The following keynote address was delivered by Dr. Delmer L. Chilton to the Evangelical Lutheran Coalition for Mission in Appalachia, gathered in Pickens, SC this past Monday. I think Bubba done a right nice job!
Luke 24:1-7 – “Why do you look for the living among the dead?”
A few years ago I ran into an old friend in a shopping mall in Raleigh, NC. It had been 20 years since we had seen each other while students at Duke Divinity and I wasn’t sure it was him. He wasn’t very sure about me either; especially since he had been laboring under the illusion that I was dead. We stared at each other for a long time and finally I spoke his name and identified myself and he turned as white as a sheet and sat down on a nearby bench.
He was very shook up. Someone had told him I had died in a car accident. Well, actually, they told him about another Chilton from Surry County who had died and, not being familiar with the large number of Chiltons there are in Surry County, he had somehow gotten the impression that it was me who passed. Once we got that cleared up he said an interesting thing. “I had gotten used to the idea of your being dead. It’ll take me a while to get used to the idea of your being alive.”
I sent that out to my church and a few friends around Easter. One of them, Bishop Gordy of the Southeastern Synod, emailed back – “sounds like the motto of the post-Christendom church”. “I had gotten used to the idea of your being dead. It’ll take me a while to get used to the idea of your being alive.” It has taken those of us in the mainline a long while to get used to the idea that the church we knew in the 40s and 50s and 60s, maybe the early 70s in some places, is really dead.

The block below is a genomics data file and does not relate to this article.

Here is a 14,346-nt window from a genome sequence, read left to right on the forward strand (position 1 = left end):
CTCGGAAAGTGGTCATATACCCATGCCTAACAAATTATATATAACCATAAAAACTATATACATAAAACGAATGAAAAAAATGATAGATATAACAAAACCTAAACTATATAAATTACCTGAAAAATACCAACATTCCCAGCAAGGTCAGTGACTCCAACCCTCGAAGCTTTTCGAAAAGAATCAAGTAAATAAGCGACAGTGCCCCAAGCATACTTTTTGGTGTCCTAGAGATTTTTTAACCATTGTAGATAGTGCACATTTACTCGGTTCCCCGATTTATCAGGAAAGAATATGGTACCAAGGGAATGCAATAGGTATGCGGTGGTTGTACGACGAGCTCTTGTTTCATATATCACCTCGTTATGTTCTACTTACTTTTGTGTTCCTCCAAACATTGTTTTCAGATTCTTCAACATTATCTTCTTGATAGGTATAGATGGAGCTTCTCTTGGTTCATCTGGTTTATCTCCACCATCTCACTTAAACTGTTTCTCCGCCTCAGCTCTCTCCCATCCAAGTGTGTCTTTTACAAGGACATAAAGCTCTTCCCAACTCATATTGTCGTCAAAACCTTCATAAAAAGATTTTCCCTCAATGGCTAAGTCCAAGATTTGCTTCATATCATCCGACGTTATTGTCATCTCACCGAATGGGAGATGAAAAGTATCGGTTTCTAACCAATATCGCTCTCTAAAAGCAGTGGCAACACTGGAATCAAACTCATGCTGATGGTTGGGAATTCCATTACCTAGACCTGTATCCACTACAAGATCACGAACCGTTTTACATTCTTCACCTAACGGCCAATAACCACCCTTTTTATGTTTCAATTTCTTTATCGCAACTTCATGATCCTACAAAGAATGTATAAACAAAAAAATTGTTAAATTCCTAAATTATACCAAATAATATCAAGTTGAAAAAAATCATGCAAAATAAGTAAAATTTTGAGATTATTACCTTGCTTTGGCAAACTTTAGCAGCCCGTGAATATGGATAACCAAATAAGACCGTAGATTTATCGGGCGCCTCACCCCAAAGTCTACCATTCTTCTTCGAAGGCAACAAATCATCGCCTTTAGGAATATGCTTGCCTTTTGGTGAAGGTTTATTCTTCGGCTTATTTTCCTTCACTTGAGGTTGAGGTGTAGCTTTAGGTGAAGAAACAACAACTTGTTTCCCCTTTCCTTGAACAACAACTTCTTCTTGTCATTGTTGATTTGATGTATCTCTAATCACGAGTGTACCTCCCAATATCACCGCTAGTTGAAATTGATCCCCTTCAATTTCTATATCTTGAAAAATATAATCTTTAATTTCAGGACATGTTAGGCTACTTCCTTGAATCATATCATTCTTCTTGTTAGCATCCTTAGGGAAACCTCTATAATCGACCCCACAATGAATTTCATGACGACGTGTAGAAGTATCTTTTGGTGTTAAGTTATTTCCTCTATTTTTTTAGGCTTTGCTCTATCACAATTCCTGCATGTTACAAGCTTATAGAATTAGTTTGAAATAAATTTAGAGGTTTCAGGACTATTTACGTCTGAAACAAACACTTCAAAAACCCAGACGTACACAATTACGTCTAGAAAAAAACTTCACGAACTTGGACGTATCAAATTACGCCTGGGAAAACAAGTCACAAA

I was ordained in June of 1977. I was 23 years old. About two weeks later I went to my first district minister’s meeting. The District Superintendent spent the hour telling us how the United Methodist Church was in decline, it was losing members and influence, but he had a plan. We all leaned forward expectantly. We were to go out door to door with our “lay leader” and knock on all the doors in a 5 mile radius of our church and invite the unchurched to come to our church. We were also required to send him a quarterly report on the visits we had made and our attendance and membership statistics. He handed out postcards for us to use in mailing him the reports. (long pause) His plan did not work.
I spent the summer going door to door as he said. I found no one who would admit to not having a church.
I only found one person who would admit to not liking her church or her pastor’s preaching; but that was my wife and I decided her data was skewed.
Over the years we in the church have attempted many reorganizations and mission strategies and ecclesiastical pep rallies; all in a futile effort to turn back the clock.We have tried small groups, and contemporary worship, and men’s ministries, and youth rallies, and wild women weekends, and mass mailings, and word and witness, and Facebook pages, and glitzy websites, and, and, and . . . you fill in the blank – and for the most part none of it has really worked. Listen to what my friend said one more time: I had gotten used to the idea of your being dead. It’ll take me a while to get used to the idea of your being alive.
We in Appalachia have spent most of the last 40 to 50 years getting used to the idea of being dead. It is time to wake up from our long Holy Saturday of mourning and to recognize that the Easter Vigil is over – it is time for us to embrace the resurrection, to welcome the new things God is doing in our midst. We need to begin getting used to the idea that while Appalachia is different, it is not dead.
I was born and raised in Appalachia; Stuart, Virginia in 1954. I grew up in a world of tobacco farmers and cotton mills. From generation to generation people were born, lived, worked, and died in the same community, doing essentially the same things. John Chilton was born in Prince William County Virginia in 1620. I can trace a direct line from him to my father, Lowell Chilton born in 1923, in the house where he was living when he died in 2003. Migrating west and south, the Chiltons had been in the same area along the Virginia border since the 1820s. And they had been doing the same things, farming and logging and occasional “public work,” for all those years.